"A Miami man fatally shot by police after he refused to stop gnawing on another man's face may have been under the influence of a new form of the 1960s hallucinatory drug LSD, a top police officer said on Wednesday." So reads the Reuters account of the ghoulish May 29 incident that made national headlines—most of them inaccurate. The account quotes Armando Aguilar, president of the Miami Fraternal Order of Police saying: "We've had at least two incidents in the past couple of months with people claiming they took a new form of LSD and complained of feeling a burning sensation that forced them to take their clothes off and led them to become very violent." This is all nonsense. LSD is an acronym for a chemical formula; there is no such thing as a "new form" of lysergic acid diethylamide. So what is going on here?
Georgia's WSAV adds to the confusion, but at least provides a clue, with its (inaccurate) headline "New Form of LSD/Bath Salts Cause Severe Delirium." It quotes a medical doctor (presumably from a Miami-area emergency room, although this is not explicitly stated) warning that cocaine and LSD can cause "delirium"—but then suddenly switches halfway through the article to blaming "bath salts" in the grisly attack—with no explanation.
New York magazine's Daily Intel blog uses these fuzzy allegations for some Reagan-vintage generic anti-drug alarmism, concluding: "Not becoming a flesh-eating zombie is my anti-drug."
After considerable searching, we finally found one account that actually explains the source of the confusion, although it engages in its own distortions. From CNN's health blog, The Chart:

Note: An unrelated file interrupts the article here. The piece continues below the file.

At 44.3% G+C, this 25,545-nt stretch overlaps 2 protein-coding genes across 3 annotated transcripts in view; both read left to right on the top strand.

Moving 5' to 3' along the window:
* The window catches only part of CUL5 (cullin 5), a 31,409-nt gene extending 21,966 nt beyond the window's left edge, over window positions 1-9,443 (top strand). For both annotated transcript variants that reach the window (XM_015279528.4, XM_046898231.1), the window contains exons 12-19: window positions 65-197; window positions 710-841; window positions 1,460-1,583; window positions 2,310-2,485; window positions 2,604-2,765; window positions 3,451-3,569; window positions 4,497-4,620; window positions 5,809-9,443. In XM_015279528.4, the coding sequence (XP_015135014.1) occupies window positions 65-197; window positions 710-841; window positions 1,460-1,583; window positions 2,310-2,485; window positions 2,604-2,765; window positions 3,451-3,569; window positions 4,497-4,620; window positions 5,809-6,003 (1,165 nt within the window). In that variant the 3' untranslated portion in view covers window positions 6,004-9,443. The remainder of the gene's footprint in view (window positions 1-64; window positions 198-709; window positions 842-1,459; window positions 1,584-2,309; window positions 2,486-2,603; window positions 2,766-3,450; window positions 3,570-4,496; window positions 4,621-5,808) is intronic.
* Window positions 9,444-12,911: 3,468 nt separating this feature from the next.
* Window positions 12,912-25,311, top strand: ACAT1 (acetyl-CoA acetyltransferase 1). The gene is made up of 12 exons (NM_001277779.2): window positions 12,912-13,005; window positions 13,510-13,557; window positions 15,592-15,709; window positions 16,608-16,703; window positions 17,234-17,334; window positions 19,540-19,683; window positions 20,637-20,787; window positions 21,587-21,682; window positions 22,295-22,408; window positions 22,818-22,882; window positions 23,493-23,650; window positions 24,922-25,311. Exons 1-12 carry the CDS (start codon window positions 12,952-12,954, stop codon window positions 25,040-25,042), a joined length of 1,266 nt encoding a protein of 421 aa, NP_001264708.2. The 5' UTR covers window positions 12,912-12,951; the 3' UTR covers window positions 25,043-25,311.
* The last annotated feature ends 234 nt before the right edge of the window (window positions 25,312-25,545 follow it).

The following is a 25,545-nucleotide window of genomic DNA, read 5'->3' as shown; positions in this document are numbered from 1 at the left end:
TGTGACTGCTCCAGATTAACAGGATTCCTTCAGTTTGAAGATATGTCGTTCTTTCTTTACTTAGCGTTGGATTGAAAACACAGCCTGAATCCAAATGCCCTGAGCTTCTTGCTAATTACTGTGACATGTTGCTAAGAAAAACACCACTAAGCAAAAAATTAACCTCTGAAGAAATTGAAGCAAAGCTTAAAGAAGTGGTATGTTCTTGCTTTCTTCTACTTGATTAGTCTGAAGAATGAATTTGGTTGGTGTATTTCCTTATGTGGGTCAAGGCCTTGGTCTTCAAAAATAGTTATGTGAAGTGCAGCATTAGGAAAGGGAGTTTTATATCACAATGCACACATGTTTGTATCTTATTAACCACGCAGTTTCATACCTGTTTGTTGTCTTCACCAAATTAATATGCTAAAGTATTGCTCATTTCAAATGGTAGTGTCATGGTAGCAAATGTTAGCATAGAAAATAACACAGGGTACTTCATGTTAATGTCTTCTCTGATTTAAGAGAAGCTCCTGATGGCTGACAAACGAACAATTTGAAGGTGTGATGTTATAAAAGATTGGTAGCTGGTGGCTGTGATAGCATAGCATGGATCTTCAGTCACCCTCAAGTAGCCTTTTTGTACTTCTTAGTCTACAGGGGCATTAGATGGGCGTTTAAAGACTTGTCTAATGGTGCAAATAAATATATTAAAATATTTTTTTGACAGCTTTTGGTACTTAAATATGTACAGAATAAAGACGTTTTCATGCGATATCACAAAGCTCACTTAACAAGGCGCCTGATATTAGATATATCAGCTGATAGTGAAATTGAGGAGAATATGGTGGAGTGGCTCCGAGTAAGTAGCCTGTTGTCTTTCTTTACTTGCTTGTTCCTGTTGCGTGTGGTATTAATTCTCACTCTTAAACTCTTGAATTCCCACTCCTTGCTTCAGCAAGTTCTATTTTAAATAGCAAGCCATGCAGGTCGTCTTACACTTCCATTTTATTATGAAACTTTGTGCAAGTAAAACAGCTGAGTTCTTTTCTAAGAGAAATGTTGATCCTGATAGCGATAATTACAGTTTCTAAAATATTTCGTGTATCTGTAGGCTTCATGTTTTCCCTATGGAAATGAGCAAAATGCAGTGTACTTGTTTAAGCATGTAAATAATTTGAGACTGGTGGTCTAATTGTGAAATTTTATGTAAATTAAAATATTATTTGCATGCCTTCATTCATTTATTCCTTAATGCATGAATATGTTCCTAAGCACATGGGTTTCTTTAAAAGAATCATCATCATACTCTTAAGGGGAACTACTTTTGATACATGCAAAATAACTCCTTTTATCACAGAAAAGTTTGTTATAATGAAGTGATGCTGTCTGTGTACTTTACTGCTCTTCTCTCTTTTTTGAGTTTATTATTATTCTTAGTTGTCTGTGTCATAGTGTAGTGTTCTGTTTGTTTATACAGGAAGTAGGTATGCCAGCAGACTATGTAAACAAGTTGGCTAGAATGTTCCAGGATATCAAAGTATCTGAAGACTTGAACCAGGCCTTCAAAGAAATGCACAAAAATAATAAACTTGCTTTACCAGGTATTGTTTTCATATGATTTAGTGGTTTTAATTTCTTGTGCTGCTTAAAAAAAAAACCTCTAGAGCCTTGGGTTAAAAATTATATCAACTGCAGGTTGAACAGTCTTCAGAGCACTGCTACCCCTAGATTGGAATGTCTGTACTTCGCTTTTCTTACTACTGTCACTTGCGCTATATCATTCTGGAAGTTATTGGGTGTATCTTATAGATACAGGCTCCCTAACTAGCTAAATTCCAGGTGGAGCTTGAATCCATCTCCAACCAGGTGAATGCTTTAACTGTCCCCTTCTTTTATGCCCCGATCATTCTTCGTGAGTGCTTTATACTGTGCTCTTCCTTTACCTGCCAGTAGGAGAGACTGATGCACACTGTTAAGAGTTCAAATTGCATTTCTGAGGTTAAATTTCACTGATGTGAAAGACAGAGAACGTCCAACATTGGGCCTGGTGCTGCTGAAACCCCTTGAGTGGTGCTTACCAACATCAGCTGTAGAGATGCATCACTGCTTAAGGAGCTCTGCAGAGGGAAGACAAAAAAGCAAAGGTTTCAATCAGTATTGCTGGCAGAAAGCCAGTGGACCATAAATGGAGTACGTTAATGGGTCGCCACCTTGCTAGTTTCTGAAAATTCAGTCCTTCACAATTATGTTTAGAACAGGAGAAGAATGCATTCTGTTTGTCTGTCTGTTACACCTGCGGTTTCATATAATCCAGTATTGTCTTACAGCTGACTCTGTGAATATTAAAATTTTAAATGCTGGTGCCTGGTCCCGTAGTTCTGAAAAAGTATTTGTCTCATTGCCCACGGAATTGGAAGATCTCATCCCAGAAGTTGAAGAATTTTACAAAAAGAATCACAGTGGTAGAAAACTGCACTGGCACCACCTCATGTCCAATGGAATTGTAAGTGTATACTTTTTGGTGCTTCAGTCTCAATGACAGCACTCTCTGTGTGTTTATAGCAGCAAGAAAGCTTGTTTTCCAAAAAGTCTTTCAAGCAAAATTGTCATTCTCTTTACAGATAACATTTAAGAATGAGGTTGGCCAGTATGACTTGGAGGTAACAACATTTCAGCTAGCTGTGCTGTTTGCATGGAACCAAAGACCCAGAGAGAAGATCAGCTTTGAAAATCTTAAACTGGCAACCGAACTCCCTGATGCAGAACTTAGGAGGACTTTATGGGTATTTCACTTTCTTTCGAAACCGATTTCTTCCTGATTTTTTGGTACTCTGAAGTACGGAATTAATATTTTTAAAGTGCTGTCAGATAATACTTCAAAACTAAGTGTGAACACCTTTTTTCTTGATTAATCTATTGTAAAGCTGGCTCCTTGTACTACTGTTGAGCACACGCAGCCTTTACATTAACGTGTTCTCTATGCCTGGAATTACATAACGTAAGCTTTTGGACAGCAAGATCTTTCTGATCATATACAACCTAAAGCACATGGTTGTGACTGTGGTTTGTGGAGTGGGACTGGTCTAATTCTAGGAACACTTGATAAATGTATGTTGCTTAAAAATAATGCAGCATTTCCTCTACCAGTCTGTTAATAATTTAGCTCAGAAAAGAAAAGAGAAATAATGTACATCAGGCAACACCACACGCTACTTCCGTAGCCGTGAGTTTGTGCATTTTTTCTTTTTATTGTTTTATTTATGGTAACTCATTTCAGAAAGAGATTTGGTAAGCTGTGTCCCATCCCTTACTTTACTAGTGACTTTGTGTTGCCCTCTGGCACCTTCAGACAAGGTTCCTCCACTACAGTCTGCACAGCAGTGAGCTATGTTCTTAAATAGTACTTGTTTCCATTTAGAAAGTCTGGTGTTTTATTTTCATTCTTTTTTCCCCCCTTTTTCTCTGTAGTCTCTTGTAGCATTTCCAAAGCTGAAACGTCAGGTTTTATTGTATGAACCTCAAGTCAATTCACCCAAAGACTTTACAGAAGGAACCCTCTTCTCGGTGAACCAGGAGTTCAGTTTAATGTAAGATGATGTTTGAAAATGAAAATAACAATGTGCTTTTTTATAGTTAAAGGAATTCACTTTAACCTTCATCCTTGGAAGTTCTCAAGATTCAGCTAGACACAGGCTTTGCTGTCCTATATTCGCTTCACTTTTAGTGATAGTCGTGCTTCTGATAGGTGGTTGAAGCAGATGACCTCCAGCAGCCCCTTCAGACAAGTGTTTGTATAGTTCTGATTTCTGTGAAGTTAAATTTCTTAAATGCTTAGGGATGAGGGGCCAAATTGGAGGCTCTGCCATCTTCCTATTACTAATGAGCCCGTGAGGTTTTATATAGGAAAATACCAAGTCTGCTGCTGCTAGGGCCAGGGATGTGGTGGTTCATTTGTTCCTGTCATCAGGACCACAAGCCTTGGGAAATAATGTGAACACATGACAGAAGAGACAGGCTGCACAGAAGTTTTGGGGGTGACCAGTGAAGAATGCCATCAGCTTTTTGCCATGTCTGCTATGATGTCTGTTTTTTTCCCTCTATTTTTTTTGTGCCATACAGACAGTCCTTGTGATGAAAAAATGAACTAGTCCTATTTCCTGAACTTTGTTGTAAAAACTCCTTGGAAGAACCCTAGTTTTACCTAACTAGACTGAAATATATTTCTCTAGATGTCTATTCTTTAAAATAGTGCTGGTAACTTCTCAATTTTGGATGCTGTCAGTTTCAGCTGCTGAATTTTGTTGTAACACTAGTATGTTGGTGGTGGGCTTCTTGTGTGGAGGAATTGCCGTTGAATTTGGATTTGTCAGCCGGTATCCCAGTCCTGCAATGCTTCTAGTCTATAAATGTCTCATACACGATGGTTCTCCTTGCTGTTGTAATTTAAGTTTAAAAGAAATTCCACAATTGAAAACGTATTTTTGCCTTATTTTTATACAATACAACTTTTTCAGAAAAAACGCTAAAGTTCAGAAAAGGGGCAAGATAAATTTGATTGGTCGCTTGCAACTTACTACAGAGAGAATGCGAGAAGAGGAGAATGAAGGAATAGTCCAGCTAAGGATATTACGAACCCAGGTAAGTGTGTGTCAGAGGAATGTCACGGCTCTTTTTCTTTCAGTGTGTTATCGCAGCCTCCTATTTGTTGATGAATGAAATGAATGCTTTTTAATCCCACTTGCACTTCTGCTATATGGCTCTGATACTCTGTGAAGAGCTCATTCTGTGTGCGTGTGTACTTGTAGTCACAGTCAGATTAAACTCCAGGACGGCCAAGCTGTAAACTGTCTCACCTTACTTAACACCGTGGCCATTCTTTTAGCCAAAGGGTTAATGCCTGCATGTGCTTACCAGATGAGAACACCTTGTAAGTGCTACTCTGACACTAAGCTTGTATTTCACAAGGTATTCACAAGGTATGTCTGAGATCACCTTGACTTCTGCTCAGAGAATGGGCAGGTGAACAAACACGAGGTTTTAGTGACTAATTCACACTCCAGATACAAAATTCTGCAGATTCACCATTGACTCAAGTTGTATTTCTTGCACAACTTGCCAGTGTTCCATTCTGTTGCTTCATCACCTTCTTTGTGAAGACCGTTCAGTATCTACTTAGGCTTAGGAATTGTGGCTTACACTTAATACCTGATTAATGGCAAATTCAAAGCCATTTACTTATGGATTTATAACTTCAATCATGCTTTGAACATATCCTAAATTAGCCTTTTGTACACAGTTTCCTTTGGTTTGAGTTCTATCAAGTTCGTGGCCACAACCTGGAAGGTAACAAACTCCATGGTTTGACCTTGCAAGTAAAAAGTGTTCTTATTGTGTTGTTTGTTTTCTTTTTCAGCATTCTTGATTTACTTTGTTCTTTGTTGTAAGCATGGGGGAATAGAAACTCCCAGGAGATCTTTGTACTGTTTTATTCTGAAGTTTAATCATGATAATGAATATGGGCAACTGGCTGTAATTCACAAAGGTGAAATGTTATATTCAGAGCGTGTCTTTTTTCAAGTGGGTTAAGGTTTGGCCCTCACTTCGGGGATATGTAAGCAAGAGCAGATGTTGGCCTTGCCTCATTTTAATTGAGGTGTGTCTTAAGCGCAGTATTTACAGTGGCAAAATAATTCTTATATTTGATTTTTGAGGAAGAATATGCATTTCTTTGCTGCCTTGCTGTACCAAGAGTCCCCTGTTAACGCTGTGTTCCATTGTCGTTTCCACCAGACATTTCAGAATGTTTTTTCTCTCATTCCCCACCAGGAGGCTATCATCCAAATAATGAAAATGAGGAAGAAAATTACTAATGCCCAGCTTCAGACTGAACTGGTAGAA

What would make someone attack another man like an animal? Armando Aguilar, president of the Miami Fraternal Order of Police, suspects that the attacker was under the influence of drugs known as "bath salts."
...Bath salts contain amphetamine-like chemicals such as methylenedioxypyrovalerone (MDPV), mephedrone, and pyrovalerone. They’re referred to as a “designer drug of the phenethylamine class” by the Drug Enforcement Administration. Other drugs in this class include amphetamines, mescaline, and ephedrine. MDPV comes in a powdered form that is inhaled, swallowed or shot into a vein. Bath Salts are sold as "cocaine substitutes" or "synthetic LSD".
OK, so (as we suspected) LSD isn't to blame here at all; MDPV is. And "synthetic LSD" is a redundancy, since all LSD is synthetic (it was created in a laboratory in 1938). What the account really means is that bath salts containing MDPV are being sold as bogus LSD, and bogus cocaine. Anyone with half a brain ought to know to stay away from that. But anyone who has ever done real LSD knows that (while it is a powerful substance to be treated with respect) it does not turn you into a flesh-eating zombie! Please! It is amazing and demoralizing how ubiquitously distorted the media coverage of this affair has been. Please post and forward this widely to set the record straight!
Image of LSD molecule from Wikipedia